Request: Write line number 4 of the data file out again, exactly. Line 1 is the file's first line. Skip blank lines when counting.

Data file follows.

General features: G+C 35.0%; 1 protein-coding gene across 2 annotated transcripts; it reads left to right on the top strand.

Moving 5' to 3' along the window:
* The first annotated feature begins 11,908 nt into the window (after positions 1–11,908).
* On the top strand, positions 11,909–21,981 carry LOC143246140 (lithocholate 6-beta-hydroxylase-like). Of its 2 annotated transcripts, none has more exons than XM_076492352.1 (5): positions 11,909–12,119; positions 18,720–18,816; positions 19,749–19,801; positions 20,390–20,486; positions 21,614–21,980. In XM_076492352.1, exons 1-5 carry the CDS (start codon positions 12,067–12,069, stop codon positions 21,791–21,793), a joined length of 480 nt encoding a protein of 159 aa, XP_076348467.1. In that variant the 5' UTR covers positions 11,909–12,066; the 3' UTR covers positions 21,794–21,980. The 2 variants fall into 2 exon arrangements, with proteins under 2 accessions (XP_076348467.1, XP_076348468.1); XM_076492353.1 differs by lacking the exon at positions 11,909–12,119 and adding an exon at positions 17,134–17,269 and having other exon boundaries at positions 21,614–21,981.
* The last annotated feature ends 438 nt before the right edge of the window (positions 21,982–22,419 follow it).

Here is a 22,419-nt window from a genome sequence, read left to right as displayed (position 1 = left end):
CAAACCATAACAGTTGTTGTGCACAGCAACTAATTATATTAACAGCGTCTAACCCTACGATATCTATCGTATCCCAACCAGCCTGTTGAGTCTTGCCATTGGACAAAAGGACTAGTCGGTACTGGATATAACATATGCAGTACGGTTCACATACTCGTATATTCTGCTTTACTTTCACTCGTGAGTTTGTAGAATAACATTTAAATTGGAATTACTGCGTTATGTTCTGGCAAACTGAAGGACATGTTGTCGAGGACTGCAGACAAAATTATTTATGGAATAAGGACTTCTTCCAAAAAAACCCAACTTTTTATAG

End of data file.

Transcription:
* On the top strand, positions 11,909–21,981 carry LOC143246140 (lithocholate 6-beta-hydroxylase-like). Of its 2 annotated transcripts, none has more exons than XM_076492352.1 (5): positions 11,909–12,119; positions 18,720–18,816; positions 19,749–19,801; positions 20,390–20,486; positions 21,614–21,980. In XM_076492352.1, exons 1-5 carry the CDS (start codon positions 12,067–12,069, stop codon positions 21,791–21,793), a joined length of 480 nt encoding a protein of 159 aa, XP_076348467.1. In that variant the 5' UTR covers positions 11,909–12,066; the 3' UTR covers positions 21,794–21,980. The 2 variants fall into 2 exon arrangements, with proteins under 2 accessions (XP_076348467.1, XP_076348468.1); XM_076492353.1 differs by lacking the exon at positions 11,909–12,119 and adding an exon at positions 17,134–17,269 and having other exon boundaries at positions 21,614–21,981.